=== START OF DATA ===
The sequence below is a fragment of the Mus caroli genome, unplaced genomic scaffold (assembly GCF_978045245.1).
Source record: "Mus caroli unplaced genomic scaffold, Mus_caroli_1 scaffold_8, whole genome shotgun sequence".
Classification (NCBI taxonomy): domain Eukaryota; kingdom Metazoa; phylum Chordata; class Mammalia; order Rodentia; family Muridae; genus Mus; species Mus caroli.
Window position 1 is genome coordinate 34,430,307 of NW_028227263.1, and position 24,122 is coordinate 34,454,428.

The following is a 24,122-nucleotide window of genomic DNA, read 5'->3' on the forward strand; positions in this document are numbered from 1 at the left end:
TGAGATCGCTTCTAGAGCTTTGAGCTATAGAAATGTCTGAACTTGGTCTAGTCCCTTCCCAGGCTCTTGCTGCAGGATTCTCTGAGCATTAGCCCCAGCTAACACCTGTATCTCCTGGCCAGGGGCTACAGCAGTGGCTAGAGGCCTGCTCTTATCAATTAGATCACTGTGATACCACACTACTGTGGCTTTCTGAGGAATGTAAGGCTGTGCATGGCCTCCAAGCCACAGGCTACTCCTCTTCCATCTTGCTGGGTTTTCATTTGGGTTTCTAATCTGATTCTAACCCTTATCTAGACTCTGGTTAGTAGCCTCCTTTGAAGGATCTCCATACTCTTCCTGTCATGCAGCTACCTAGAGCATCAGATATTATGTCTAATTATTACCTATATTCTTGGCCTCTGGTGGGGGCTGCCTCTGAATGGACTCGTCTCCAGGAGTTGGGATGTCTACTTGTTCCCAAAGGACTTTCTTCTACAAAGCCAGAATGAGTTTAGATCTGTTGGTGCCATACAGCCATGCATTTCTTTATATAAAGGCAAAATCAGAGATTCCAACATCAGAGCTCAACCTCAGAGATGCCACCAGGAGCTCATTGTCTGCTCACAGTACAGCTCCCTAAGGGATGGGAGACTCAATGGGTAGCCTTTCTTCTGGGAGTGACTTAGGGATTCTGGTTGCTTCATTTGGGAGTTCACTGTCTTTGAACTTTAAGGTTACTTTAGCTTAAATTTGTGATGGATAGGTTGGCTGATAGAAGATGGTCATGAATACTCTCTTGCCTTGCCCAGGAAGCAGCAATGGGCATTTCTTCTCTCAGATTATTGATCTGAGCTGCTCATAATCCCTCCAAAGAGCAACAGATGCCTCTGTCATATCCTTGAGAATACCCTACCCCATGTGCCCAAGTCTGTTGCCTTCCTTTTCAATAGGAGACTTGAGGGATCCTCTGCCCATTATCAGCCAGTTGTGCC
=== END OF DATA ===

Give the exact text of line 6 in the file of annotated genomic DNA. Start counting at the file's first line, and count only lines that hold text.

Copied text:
TGAGATCGCTTCTAGAGCTTTGAGCTATAGAAATGTCTGAACTTGGTCTAGTCCCTTCCCAGGCTCTTGCTGCAGGATTCTCTGAGCATTAGCCCCAGCTAACACCTGTATCTCCTGGCCAGGGGCTACAGCAGTGGCTAGAGGCCTGCTCTTATCAATTAGATCACTGTGATACCACACTACTGTGGCTTTCTGAGGAATGTAAGGCTGTGCATGGCCTCCAAGCCACAGGCTACTCCTCTTCCATCTTGCTGGGTTTTCATTTGGGTTTCTAATCTGATTCTAACCCTTATCTAGACTCTGGTTAGTAGCCTCCTTTGAAGGATCTCCATACTCTTCCTGTCATGCAGCTACCTAGAGCATCAGATATTATGTCTAATTATTACCTATATTCTTGGCCTCTGGTGGGGGCTGCCTCTGAATGGACTCGTCTCCAGGAGTTGGGATGTCTACTTGTTCCCAAAGGACTTTCTTCTACAAAGCCAGAATGAGTTTAGATCTGTTGGTGCCATACAGCCATGCATTTCTTTATATAAAGGCAAAATCAGAGATTCCAACATCAGAGCTCAACCTCAGAGATGCCACCAGGAGCTCATTGTCTGCTCACAGTACAGCTCCCTAAGGGATGGGAGACTCAATGGGTAGCCTTTCTTCTGGGAGTGACTTAGGGATTCTGGTTGCTTCATTTGGGAGTTCACTGTCTTTGAACTTTAAGGTTACTTTAGCTTAAATTTGTGATGGATAGGTTGGCTGATAGAAGATGGTCATGAATACTCTCTTGCCTTGCCCAGGAAGCAGCAATGGGCATTTCTTCTCTCAGATTATTGATCTGAGCTGCTCATAATCCCTCCAAAGAGCAACAGATGCCTCTGTCATATCCTTGAGAATACCCTACCCCATGTGCCCAAGTCTGTTGCCTTCCTTTTCAATAGGAGACTTGAGGGATCCTCTGCCCATTATCAGCCAGTTGTGCC